Since March of 2013, through a contractual relationship with the National Council for Behavioral Health, Afia has been providing integrated care consultation services in over 20 states. A significant part of this consultation is done in the form of a day-long training entitled, “Making the Transition From Case to Care Management.” The training curriculum, developed by the National Council, has the goal of supporting people with behavioral health needs to achieve better health care outcomes.
Often times, the training starts with a skeptical audience of case managers who are worried about how they are going to “add this on” to their already heavy workload. Other participants are convinced that they are already “doing this work” so why are we talking about this as a big change? But as we begin a conversation of the overall health of the people we work with and support through their recovery journey, participants become more aware of the fact that just because people have access to healthcare, it doesn’t necessarily equate to good health outcomes.
We have the good fortune to be living in an era of unprecedented access to medical advancements in technology and research that allow people to recover from medical conditions that less than seventy five years ago had a high rate of mortality. Vaccines, medications, surgical procedures and early detection of cancer and other previously fatal conditions, including those caused by injuries, have created the potential for people have longer life spans.
Despite these advances, people with mental illness have a life expectancy of of 53 years of age. People with Intellectual / Developmental Disabilities (IDD) have a mortality rate that is 4 – 6x greater than the general population. Given the complex lives that are common in people with behavioral health needs, poverty, lifestyle and stress often create significant barriers to achieving recovery from and resilience in living with a behavioral health condition or a developmental disability. Within the behavioral health services continuum, case management has been an essential service in breaking down barriers. Within case management, creating access to medical services, including helping people obtain medical coverage and finding a primary care physician has been a strong focus, if not a state required function.
Moving from case management to a care management model is more transformational as opposed to “adding on” a service. It involves moving from directing the person to complete an application for some sort of medical coverage and making a doctor’s appointment, to having an overall understanding of the risk factors that may lead to chronic care conditions (including Obesity, Type 2 Diabetes, Heart Disease and Stroke). It involves creating services that support healthy lifestyles that include eating nutritious food despite living in poverty, creating opportunities for and supporting more physical movement, and designing interventions that help people with behavioral health needs to reduce stress and to cut down and/or quit smoking.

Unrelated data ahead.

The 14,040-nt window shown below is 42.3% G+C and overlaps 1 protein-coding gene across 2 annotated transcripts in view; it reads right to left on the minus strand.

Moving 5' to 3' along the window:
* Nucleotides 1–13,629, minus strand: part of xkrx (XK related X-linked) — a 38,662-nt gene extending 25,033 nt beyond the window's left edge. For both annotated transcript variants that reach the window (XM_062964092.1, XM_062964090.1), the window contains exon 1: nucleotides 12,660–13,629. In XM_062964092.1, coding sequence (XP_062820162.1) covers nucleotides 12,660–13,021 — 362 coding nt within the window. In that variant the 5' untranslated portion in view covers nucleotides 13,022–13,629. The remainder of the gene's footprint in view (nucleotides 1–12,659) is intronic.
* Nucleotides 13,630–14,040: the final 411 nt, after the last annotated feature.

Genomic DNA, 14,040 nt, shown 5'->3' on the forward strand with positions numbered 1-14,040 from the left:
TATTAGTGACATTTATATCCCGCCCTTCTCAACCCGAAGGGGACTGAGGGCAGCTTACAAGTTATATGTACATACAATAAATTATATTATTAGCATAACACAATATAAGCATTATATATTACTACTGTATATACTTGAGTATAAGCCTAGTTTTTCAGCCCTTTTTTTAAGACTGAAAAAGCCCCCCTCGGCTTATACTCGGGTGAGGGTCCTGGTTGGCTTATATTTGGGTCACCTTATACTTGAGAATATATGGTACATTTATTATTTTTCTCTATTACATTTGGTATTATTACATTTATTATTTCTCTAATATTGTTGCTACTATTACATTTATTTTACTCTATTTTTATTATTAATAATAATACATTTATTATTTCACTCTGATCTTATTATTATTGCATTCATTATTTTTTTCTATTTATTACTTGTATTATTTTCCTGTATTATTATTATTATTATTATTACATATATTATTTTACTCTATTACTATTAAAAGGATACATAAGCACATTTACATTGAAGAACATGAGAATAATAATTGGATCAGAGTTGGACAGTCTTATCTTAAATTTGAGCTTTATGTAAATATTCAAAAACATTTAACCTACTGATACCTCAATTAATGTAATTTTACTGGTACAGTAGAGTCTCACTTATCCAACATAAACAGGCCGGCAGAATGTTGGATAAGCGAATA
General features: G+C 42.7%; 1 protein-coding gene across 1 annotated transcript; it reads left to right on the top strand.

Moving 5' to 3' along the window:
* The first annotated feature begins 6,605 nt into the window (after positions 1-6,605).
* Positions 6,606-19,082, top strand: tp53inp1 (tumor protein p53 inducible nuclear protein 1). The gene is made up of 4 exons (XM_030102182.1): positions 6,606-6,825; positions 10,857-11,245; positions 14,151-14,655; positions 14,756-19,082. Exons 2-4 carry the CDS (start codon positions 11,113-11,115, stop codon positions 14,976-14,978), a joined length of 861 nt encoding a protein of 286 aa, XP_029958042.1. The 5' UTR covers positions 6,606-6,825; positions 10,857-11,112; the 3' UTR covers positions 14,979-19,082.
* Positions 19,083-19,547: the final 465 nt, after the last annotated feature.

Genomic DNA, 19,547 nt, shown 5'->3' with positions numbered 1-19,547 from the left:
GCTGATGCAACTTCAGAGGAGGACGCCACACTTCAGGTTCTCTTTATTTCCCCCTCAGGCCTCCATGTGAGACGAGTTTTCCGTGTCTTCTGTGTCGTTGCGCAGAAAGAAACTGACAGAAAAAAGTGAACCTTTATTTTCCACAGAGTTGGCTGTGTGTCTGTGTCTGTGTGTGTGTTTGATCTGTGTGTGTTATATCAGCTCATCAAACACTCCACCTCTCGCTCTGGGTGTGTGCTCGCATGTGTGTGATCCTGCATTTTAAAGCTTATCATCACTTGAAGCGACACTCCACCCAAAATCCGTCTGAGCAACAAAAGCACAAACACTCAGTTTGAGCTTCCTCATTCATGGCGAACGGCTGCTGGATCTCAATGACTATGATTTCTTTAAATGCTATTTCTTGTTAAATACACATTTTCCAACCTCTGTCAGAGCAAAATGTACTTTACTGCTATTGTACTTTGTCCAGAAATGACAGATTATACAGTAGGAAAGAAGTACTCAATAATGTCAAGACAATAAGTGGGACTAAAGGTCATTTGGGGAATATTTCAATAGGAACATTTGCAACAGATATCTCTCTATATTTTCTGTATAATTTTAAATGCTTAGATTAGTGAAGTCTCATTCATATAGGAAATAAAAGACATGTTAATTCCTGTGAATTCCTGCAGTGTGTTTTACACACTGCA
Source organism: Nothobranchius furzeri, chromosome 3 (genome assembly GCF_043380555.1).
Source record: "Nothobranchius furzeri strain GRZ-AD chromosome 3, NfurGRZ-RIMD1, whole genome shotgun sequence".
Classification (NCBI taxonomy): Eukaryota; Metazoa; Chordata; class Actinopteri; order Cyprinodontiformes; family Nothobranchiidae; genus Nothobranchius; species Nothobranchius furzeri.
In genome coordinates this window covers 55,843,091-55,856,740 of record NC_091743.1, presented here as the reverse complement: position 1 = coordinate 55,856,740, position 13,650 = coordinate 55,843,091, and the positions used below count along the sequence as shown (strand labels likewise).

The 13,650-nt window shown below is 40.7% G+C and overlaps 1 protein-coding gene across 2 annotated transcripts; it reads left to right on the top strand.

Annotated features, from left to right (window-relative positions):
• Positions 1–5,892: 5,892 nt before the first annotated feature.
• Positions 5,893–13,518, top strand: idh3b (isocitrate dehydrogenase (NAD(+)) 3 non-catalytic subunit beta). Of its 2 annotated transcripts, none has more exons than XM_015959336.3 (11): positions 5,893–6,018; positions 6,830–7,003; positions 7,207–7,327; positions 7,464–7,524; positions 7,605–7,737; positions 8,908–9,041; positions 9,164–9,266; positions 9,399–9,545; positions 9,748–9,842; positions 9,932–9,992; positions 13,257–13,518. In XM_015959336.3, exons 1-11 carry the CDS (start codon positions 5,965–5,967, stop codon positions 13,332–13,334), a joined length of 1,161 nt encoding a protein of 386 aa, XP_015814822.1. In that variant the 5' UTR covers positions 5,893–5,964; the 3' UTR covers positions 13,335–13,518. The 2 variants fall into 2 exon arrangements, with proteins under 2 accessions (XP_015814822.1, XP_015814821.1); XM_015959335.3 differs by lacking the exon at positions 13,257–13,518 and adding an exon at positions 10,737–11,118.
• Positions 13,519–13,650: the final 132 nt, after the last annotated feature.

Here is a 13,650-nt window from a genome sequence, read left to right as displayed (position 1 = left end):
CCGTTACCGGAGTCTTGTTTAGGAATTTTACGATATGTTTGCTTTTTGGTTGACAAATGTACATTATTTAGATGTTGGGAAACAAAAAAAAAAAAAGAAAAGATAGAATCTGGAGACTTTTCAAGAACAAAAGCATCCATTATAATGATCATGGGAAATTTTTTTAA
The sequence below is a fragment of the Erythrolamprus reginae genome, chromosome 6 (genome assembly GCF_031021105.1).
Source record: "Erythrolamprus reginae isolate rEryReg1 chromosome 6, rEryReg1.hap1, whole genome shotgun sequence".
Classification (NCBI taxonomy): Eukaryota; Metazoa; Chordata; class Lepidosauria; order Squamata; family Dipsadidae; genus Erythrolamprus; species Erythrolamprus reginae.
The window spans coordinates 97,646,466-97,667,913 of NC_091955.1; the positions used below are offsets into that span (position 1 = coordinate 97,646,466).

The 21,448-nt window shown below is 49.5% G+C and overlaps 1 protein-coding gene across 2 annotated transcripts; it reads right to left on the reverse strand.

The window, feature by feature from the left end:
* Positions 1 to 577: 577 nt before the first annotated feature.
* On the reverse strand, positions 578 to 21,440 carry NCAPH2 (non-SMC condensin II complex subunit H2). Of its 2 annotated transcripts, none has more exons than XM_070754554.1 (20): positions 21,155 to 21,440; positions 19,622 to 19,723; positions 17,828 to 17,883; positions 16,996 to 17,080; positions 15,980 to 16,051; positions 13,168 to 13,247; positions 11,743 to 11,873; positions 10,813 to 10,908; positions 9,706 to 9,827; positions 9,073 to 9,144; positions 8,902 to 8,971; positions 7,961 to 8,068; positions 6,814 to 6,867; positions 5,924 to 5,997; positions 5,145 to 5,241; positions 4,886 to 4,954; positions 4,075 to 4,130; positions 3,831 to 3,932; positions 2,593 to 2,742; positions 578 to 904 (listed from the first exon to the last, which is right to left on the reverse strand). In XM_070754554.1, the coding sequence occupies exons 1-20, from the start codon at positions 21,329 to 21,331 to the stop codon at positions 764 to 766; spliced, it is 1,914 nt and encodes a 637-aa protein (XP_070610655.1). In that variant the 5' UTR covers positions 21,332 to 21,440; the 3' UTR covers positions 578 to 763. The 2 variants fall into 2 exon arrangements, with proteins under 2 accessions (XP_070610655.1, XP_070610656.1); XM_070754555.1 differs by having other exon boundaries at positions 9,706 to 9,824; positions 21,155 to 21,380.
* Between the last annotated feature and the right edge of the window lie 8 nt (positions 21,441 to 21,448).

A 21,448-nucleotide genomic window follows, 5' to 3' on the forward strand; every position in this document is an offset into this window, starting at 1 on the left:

A primary goal of the training, and the overall movement to care management is to create a culture of whole health, which includes taking a good look at the way behavioral health services are provided and determining if the services and supports offered by an agency are supportive of a culture of good overall health, as opposed to supporting the management of symptoms of a mental illness. Work plans created by participants at the conclusion of the training often reflect great creativity and “out of the box” thinking, which creates great potential for constructing change.
It’s not enough to transform case management – there has to be an agency culture in place to support whole health and wellness. Within an agency’s service array and way of doing business, there may not be support for a culture of whole health.
Other types of Integrated Health consultation Afia provides includes an overall assessment of an agency’s readiness for integrated care, working with electronic health records to measure whole health outcomes, and helping build community partnerships to support transformational change. The onsite and telephonic consultation provided by Afia through both the National Council for Behavioral Health and through Afia’s Integrated Health services can help agencies to provide more comprehensive whole health services to the needs of people with complex lives.
If you are interested in hearing more about the “Making the Change from Case to Care Management” training, or about integrated care consultation services, please contact Afia at firstname.lastname@example.org or (734) 418-8162.
Kathy is a consultant and trainer with the National Council for Behavioral Health, providing integrated care consultation and case to care management training sessions across the United States. Kathy holds a Master’s degree in counseling psychology and has worked in the community mental health field for over 26 years.
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